Today, two numbers kept running through my mind. 29 and 11. It’s been 29 years since the Royals went to the World Series. And there are 11 of the 25 men on their roster that weren’t even alive when their team last made a Series appearance. And even the ones who were alive were babies or young children at the time (average age at the time of the Series is 3.5 years old). In fact, of the 15 players in today’s game, only 5 were around for the 1985 Series (average age 1.7 years old). Now, their fan base (whose average age is quite a bit older than those on the field), a roaring sea of bright blues, have new bragging rights. Yes, the Royals are on their way to the World Series.
Okay, I can’t exactly call today’s game in Kansas City one of the best I’ve seen either team play. After all the over-confident parade (and borderline non-scandal of certain attire) from the 3-0 Royals, their fans seemed overly concerned that might spark something in the Orioles to cost them the ALCS win. And maybe there was a bit of clawing on Baltimore’s part, but not enough to do much to deter the Royals who are used to clawing their way to a win lately.
Now, offensively, both teams seriously underperformed (and no, I’m not giving any credit to either pitcher); they just weren’t hitting. And when they did strikeout (14 total for both teams), it was due to swinging at lousy pitches. Both certainly walked a lot too — 9 walks total were issued between the 2 teams. Power-hitting seemed to be on the off-switch at Kauffman Stadium.
The Royals pounced first in the 1st inning, putting runners on base with a single and hit-by-pitch and then advancing on a sacrifice bunt. Then a short dribbler to 1st turned into a fielder’s choice, the fielder opting to go for the out at home, except the catcher couldn’t hang onto the ball and the run scored. And while the Orioles’ catcher was hunting for the ball by the Royals’ dugout, the second run scored. And the Royals were up 2-0 until the Orioles halved that lead in the 3rd with a lead-off solo home run. Neither team could cobble together anything else. So the score stood as is on the final out in the 9th.
ALCS Game 4: Royals over Orioles 2-1, Royals sweep series 4-0
And while celebrations erupted all over Kansas City, the other side of Missouri was following the setting sun to watch their Cardinals try to tie up the NLCS against the Giants. It was not to be.
Okay, and what I said about great NL pitching… yeah, throw that all out the window for today’s game. Well, at least on the starting pitching side of things as the bullpens seemed to a little bit more in control, though the Giants bullpen definitely had the edge. (Example: The Giants bullpen struck out 7 compared to the Cardinals 2 strikeouts.) Neither starter made it very far — 3.2 innings for the Cards, 3 innings for the Giants. And I bet you can guess where most of the offense showed up today — yes, those first 3 innings were very messy. Both teams chalked up 11 hits a piece, so basically, that’s a sign of some weaker pitching (the starters allowed 6 hits to the Cards and 7 to the Giants).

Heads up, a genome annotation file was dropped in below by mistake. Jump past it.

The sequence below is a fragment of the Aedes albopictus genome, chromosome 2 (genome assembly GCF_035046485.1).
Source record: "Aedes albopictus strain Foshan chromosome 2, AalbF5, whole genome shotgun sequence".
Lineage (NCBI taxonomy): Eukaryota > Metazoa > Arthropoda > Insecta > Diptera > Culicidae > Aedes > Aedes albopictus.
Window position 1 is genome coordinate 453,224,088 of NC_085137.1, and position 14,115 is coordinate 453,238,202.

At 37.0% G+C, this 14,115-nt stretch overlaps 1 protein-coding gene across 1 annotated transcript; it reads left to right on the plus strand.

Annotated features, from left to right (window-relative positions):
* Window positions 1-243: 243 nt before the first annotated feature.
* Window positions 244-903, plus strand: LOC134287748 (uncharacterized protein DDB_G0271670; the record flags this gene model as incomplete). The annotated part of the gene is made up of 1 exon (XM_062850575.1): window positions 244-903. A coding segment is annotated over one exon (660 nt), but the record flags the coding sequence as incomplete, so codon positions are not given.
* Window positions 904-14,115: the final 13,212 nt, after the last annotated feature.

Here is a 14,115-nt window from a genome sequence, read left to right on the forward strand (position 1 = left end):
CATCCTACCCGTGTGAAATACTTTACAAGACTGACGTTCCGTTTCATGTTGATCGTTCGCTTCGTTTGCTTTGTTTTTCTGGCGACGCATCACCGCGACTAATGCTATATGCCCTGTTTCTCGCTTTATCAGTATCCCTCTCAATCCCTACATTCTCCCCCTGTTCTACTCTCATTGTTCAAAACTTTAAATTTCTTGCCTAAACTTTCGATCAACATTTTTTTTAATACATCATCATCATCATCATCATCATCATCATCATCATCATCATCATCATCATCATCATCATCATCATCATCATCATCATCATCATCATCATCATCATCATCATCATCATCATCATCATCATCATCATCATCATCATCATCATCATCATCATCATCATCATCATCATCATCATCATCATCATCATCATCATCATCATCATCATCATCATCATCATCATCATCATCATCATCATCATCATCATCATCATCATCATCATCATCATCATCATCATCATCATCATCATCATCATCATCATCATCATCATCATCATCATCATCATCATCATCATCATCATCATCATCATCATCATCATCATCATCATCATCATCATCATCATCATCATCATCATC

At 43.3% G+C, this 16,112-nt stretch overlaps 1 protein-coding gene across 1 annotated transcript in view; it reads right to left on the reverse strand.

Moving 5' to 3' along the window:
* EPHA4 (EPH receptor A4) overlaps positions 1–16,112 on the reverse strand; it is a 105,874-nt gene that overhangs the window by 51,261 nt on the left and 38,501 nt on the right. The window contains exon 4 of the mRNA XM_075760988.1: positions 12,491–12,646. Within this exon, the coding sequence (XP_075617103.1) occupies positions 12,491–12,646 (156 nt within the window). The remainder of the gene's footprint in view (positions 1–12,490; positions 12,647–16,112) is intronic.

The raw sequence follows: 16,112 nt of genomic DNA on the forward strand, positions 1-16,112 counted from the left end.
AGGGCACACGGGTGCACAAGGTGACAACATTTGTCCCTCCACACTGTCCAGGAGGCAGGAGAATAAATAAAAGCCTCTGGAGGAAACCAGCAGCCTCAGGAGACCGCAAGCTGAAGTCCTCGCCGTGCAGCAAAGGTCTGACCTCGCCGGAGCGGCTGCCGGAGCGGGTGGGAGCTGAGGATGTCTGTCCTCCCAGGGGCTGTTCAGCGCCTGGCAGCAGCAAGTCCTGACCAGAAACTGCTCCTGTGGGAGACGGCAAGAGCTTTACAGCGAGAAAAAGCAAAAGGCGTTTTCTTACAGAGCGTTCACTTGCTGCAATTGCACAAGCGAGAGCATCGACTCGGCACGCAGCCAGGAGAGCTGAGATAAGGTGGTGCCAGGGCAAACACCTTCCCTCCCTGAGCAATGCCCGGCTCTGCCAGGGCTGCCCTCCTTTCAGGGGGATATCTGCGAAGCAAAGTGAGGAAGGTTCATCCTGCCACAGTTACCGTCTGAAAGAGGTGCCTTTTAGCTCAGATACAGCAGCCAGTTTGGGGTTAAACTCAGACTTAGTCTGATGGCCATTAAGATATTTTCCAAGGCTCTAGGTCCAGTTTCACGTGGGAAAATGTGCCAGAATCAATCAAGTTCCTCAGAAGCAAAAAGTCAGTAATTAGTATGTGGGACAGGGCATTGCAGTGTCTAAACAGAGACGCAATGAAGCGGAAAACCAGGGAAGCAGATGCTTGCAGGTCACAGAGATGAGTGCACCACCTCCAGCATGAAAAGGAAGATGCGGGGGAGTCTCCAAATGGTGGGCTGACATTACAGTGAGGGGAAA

First up, in the 1st inning, the Cardinals score on an RBI single, which the Giants tie up in the bottom of that inning with a sacrifice fly. But the Cards take a large jump ahead with an RBI single in the 2nd and a run scored on a double play and a solo home run in the 3rd. But the Giants answered back in the bottom of the 3rd with 2 RBI singles.
So once the starters were out of the game, the score stood at 4-3 Cardinals for a few innings. Like I said, the bullpens for both teams were much better than their respective starters, keeping the score firmly planted there, fending off their opponents attempt to advance.
That is until the bottom of the 6th inning. A lead-off walk and a single to the Giants can’t be a good sign, as a sacrifice bunt moved the runners into scoring position. And then some sloppy fielding really cost the Cardinals the game. A batter hits the ball to a 1st baseman who missed the double play opportunity entirely and allowed a run to score and tie up the game. Then a ground out scored another run and then an overdue pitching change promptly gave up an RBI single to put the Giants up over the Cardinals with a score of 6-4.
NLCS Game 4: Giants over Cardinals 6-4, Giants lead series 3-1
For today’s “This Day in Yankee History”, we go way back to 1923. 28-year-old Babe Ruth was the highest paid Yankee that year at $52,000 (or $710,000 in 2013 money), and a young 20-year-old rookie named Lou Gehrig was recently signed to the pinstripes, debuting just 4 months before the Yankees made their way to face the New York Giants. The New York rivals would face off in 6 games, but on this day in 1923, Ruth’s solo home run in the 1st inning of the game that helped put the Yankees on their way to win the game 6-4 over the Giants and win their 1st (of 27) World Series. This win started the legacy of the Bronx Bombers and building what would be a very long dynasty and empire in New York.
Always great to remember how things began… a swing of the bat, a rookie, and a whole bunch of legends playing a kids’ game with grace and gusto. Happy 91st Anniversary, Bronx Bombers!